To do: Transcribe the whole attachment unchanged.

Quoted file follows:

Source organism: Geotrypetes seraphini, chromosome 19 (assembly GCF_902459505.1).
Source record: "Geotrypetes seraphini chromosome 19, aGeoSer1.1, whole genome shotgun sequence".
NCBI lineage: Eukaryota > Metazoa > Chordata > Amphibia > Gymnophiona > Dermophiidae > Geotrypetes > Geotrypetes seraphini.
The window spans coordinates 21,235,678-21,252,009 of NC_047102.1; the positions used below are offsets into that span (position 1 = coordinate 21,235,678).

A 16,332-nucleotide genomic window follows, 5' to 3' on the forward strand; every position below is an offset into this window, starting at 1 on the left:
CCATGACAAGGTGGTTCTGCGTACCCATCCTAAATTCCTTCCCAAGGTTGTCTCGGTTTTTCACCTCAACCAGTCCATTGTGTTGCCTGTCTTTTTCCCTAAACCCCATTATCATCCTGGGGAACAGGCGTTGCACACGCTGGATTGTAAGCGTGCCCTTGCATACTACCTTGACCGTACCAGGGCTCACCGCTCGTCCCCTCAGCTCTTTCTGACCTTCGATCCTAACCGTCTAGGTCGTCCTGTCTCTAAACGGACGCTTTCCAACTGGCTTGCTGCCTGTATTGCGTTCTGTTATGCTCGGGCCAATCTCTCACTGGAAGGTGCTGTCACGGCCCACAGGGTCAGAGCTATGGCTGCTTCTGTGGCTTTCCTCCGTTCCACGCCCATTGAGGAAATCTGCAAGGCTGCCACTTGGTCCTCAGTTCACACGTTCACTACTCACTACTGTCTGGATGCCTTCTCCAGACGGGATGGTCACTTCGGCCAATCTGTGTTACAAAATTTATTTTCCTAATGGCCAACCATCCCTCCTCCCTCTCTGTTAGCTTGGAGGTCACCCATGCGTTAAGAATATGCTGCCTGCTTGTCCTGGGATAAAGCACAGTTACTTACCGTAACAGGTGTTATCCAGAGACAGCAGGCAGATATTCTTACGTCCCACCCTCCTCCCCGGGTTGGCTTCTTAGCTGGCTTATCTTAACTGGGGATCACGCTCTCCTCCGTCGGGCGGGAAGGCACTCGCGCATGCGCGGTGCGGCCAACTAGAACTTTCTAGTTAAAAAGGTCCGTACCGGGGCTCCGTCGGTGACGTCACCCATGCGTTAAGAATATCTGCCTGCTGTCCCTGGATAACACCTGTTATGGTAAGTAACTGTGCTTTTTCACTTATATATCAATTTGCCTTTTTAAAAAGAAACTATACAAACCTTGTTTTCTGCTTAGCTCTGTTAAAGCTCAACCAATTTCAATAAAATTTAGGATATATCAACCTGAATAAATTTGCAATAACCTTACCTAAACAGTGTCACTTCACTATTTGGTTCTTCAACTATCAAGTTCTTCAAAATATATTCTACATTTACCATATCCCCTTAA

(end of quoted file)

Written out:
Source organism: Geotrypetes seraphini, chromosome 19 (assembly GCF_902459505.1).
Source record: "Geotrypetes seraphini chromosome 19, aGeoSer1.1, whole genome shotgun sequence".
NCBI lineage: Eukaryota > Metazoa > Chordata > Amphibia > Gymnophiona > Dermophiidae > Geotrypetes > Geotrypetes seraphini.
The window spans coordinates 21,235,678-21,252,009 of NC_047102.1; the positions used below are offsets into that span (position 1 = coordinate 21,235,678).

A 16,332-nucleotide genomic window follows, 5' to 3' on the forward strand; every position below is an offset into this window, starting at 1 on the left:
CCATGACAAGGTGGTTCTGCGTACCCATCCTAAATTCCTTCCCAAGGTTGTCTCGGTTTTTCACCTCAACCAGTCCATTGTGTTGCCTGTCTTTTTCCCTAAACCCCATTATCATCCTGGGGAACAGGCGTTGCACACGCTGGATTGTAAGCGTGCCCTTGCATACTACCTTGACCGTACCAGGGCTCACCGCTCGTCCCCTCAGCTCTTTCTGACCTTCGATCCTAACCGTCTAGGTCGTCCTGTCTCTAAACGGACGCTTTCCAACTGGCTTGCTGCCTGTATTGCGTTCTGTTATGCTCGGGCCAATCTCTCACTGGAAGGTGCTGTCACGGCCCACAGGGTCAGAGCTATGGCTGCTTCTGTGGCTTTCCTCCGTTCCACGCCCATTGAGGAAATCTGCAAGGCTGCCACTTGGTCCTCAGTTCACACGTTCACTACTCACTACTGTCTGGATGCCTTCTCCAGACGGGATGGTCACTTCGGCCAATCTGTGTTACAAAATTTATTTTCCTAATGGCCAACCATCCCTCCTCCCTCTCTGTTAGCTTGGAGGTCACCCATGCGTTAAGAATATGCTGCCTGCTTGTCCTGGGATAAAGCACAGTTACTTACCGTAACAGGTGTTATCCAGAGACAGCAGGCAGATATTCTTACGTCCCACCCTCCTCCCCGGGTTGGCTTCTTAGCTGGCTTATCTTAACTGGGGATCACGCTCTCCTCCGTCGGGCGGGAAGGCACTCGCGCATGCGCGGTGCGGCCAACTAGAACTTTCTAGTTAAAAAGGTCCGTACCGGGGCTCCGTCGGTGACGTCACCCATGCGTTAAGAATATCTGCCTGCTGTCCCTGGATAACACCTGTTATGGTAAGTAACTGTGCTTTTTCACTTATATATCAATTTGCCTTTTTAAAAAGAAACTATACAAACCTTGTTTTCTGCTTAGCTCTGTTAAAGCTCAACCAATTTCAATAAAATTTAGGATATATCAACCTGAATAAATTTGCAATAACCTTACCTAAACAGTGTCACTTCACTATTTGGTTCTTCAACTATCAAGTTCTTCAAAATATATTCTACATTTACCATATCCCCTTAA